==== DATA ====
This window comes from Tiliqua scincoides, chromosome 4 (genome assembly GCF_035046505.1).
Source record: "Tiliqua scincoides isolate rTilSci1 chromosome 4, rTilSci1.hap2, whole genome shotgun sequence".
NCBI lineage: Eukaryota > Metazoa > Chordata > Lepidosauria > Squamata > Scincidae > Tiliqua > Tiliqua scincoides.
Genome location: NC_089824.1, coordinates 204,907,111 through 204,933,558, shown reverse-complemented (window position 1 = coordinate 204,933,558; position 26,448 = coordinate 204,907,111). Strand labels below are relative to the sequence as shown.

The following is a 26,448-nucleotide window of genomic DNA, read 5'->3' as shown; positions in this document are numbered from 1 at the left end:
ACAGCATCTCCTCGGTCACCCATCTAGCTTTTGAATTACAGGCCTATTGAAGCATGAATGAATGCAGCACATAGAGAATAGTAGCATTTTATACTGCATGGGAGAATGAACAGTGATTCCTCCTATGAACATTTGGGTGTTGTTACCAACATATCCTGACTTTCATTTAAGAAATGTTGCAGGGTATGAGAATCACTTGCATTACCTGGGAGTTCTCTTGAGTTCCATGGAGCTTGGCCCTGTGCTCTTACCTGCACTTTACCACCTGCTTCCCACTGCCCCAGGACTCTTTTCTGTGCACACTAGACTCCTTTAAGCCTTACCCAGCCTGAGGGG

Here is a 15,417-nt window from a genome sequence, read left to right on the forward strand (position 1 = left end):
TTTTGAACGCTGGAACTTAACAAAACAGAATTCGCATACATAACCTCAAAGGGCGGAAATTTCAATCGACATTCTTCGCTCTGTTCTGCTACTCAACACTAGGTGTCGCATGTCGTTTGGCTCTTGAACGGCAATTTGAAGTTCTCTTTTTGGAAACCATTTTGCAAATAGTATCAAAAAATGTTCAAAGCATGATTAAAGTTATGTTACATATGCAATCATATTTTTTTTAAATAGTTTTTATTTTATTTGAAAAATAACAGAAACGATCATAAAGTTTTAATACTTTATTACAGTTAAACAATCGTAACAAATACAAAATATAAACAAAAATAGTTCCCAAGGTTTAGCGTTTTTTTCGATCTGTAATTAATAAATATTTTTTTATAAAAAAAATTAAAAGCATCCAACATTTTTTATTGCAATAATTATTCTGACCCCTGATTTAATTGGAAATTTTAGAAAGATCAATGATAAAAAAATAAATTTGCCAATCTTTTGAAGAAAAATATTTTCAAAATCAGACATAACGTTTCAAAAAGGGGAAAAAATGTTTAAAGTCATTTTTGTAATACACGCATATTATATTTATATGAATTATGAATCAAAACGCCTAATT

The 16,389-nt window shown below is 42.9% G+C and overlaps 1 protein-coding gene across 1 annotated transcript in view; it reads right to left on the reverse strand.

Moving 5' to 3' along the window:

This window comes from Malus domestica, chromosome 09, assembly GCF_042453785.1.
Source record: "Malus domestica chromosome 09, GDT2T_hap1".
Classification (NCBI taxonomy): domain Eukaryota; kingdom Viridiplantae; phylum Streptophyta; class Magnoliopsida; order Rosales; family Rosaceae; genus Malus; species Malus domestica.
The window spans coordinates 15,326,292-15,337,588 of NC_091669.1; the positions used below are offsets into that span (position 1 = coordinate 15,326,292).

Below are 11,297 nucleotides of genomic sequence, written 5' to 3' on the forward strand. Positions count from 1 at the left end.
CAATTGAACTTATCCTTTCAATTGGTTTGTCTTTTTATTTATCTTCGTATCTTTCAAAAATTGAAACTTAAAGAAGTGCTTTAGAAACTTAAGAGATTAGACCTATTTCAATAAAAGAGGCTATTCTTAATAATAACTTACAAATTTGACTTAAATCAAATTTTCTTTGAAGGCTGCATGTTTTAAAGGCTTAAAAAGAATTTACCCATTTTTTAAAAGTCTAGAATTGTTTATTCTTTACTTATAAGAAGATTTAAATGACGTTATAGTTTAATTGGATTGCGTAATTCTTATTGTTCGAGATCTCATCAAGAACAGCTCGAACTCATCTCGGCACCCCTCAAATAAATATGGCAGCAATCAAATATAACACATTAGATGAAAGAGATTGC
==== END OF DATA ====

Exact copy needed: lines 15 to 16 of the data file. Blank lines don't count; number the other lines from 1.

Below are 11,297 nucleotides of genomic sequence, written 5' to 3' on the forward strand. Positions count from 1 at the left end.
CAATTGAACTTATCCTTTCAATTGGTTTGTCTTTTTATTTATCTTCGTATCTTTCAAAAATTGAAACTTAAAGAAGTGCTTTAGAAACTTAAGAGATTAGACCTATTTCAATAAAAGAGGCTATTCTTAATAATAACTTACAAATTTGACTTAAATCAAATTTTCTTTGAAGGCTGCATGTTTTAAAGGCTTAAAAAGAATTTACCCATTTTTTAAAAGTCTAGAATTGTTTATTCTTTACTTATAAGAAGATTTAAATGACGTTATAGTTTAATTGGATTGCGTAATTCTTATTGTTCGAGATCTCATCAAGAACAGCTCGAACTCATCTCGGCACCCCTCAAATAAATATGGCAGCAATCAAATATAACACATTAGATGAAAGAGATTGC